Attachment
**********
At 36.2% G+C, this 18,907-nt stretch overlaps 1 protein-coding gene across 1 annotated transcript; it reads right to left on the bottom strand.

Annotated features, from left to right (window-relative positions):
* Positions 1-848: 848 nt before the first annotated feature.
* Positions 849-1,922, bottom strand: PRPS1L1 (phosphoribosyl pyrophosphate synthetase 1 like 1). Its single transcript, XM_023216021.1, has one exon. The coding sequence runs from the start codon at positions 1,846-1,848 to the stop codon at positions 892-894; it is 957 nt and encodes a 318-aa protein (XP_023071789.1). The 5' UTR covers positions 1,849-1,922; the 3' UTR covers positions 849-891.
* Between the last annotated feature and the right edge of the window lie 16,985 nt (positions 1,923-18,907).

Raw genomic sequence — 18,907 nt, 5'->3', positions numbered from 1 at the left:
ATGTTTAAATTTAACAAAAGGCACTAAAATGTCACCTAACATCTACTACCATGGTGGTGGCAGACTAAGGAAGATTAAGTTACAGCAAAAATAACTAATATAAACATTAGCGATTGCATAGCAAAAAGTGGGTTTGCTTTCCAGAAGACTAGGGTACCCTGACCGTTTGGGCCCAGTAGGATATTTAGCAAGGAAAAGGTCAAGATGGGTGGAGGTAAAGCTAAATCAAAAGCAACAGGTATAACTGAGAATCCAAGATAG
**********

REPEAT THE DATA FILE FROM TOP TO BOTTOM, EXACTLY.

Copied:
At 36.2% G+C, this 18,907-nt stretch overlaps 1 protein-coding gene across 1 annotated transcript; it reads right to left on the bottom strand.

Annotated features, from left to right (window-relative positions):
* Positions 1-848: 848 nt before the first annotated feature.
* Positions 849-1,922, bottom strand: PRPS1L1 (phosphoribosyl pyrophosphate synthetase 1 like 1). Its single transcript, XM_023216021.1, has one exon. The coding sequence runs from the start codon at positions 1,846-1,848 to the stop codon at positions 892-894; it is 957 nt and encodes a 318-aa protein (XP_023071789.1). The 5' UTR covers positions 1,849-1,922; the 3' UTR covers positions 849-891.
* Between the last annotated feature and the right edge of the window lie 16,985 nt (positions 1,923-18,907).

Raw genomic sequence — 18,907 nt, 5'->3', positions numbered from 1 at the left:
ATGTTTAAATTTAACAAAAGGCACTAAAATGTCACCTAACATCTACTACCATGGTGGTGGCAGACTAAGGAAGATTAAGTTACAGCAAAAATAACTAATATAAACATTAGCGATTGCATAGCAAAAAGTGGGTTTGCTTTCCAGAAGACTAGGGTACCCTGACCGTTTGGGCCCAGTAGGATATTTAGCAAGGAAAAGGTCAAGATGGGTGGAGGTAAAGCTAAATCAAAAGCAACAGGTATAACTGAGAATCCAAGATAG